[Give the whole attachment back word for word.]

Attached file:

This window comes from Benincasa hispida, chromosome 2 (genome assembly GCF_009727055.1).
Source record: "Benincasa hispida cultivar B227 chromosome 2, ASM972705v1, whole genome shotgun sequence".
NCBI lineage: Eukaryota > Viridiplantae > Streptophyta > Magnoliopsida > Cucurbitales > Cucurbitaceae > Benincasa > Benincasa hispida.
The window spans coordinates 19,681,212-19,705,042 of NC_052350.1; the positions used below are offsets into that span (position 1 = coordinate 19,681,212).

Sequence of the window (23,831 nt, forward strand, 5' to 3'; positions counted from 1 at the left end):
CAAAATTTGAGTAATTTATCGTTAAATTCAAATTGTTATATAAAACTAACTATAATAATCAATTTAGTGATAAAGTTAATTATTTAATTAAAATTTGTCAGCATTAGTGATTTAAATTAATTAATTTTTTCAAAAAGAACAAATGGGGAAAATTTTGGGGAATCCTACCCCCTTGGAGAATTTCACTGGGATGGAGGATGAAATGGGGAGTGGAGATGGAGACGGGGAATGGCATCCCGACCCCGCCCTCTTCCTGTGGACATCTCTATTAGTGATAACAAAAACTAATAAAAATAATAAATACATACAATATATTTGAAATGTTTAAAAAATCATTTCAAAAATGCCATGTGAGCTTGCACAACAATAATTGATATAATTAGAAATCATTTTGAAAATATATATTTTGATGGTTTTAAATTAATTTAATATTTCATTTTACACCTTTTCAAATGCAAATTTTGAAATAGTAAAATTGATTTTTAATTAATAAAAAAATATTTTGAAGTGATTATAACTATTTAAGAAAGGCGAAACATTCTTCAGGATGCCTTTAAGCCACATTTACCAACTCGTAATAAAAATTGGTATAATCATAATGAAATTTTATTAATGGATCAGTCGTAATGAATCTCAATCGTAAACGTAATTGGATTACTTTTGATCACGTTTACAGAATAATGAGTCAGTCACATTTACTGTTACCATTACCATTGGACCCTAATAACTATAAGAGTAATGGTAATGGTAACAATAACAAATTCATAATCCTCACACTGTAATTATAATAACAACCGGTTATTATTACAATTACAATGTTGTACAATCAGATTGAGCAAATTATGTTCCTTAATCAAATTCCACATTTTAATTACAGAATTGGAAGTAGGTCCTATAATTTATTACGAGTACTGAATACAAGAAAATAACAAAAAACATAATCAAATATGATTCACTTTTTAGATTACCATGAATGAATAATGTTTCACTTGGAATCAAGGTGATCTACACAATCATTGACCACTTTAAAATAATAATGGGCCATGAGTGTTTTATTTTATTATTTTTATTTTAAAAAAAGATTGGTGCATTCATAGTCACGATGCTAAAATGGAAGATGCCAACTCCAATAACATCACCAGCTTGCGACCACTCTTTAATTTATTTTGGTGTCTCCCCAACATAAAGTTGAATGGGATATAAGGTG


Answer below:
This window comes from Benincasa hispida, chromosome 2 (genome assembly GCF_009727055.1).
Source record: "Benincasa hispida cultivar B227 chromosome 2, ASM972705v1, whole genome shotgun sequence".
NCBI lineage: Eukaryota > Viridiplantae > Streptophyta > Magnoliopsida > Cucurbitales > Cucurbitaceae > Benincasa > Benincasa hispida.
The window spans coordinates 19,681,212-19,705,042 of NC_052350.1; the positions used below are offsets into that span (position 1 = coordinate 19,681,212).

Sequence of the window (23,831 nt, forward strand, 5' to 3'; positions counted from 1 at the left end):
CAAAATTTGAGTAATTTATCGTTAAATTCAAATTGTTATATAAAACTAACTATAATAATCAATTTAGTGATAAAGTTAATTATTTAATTAAAATTTGTCAGCATTAGTGATTTAAATTAATTAATTTTTTCAAAAAGAACAAATGGGGAAAATTTTGGGGAATCCTACCCCCTTGGAGAATTTCACTGGGATGGAGGATGAAATGGGGAGTGGAGATGGAGACGGGGAATGGCATCCCGACCCCGCCCTCTTCCTGTGGACATCTCTATTAGTGATAACAAAAACTAATAAAAATAATAAATACATACAATATATTTGAAATGTTTAAAAAATCATTTCAAAAATGCCATGTGAGCTTGCACAACAATAATTGATATAATTAGAAATCATTTTGAAAATATATATTTTGATGGTTTTAAATTAATTTAATATTTCATTTTACACCTTTTCAAATGCAAATTTTGAAATAGTAAAATTGATTTTTAATTAATAAAAAAATATTTTGAAGTGATTATAACTATTTAAGAAAGGCGAAACATTCTTCAGGATGCCTTTAAGCCACATTTACCAACTCGTAATAAAAATTGGTATAATCATAATGAAATTTTATTAATGGATCAGTCGTAATGAATCTCAATCGTAAACGTAATTGGATTACTTTTGATCACGTTTACAGAATAATGAGTCAGTCACATTTACTGTTACCATTACCATTGGACCCTAATAACTATAAGAGTAATGGTAATGGTAACAATAACAAATTCATAATCCTCACACTGTAATTATAATAACAACCGGTTATTATTACAATTACAATGTTGTACAATCAGATTGAGCAAATTATGTTCCTTAATCAAATTCCACATTTTAATTACAGAATTGGAAGTAGGTCCTATAATTTATTACGAGTACTGAATACAAGAAAATAACAAAAAACATAATCAAATATGATTCACTTTTTAGATTACCATGAATGAATAATGTTTCACTTGGAATCAAGGTGATCTACACAATCATTGACCACTTTAAAATAATAATGGGCCATGAGTGTTTTATTTTATTATTTTTATTTTAAAAAAAGATTGGTGCATTCATAGTCACGATGCTAAAATGGAAGATGCCAACTCCAATAACATCACCAGCTTGCGACCACTCTTTAATTTATTTTGGTGTCTCCCCAACATAAAGTTGAATGGGATATAAGGTG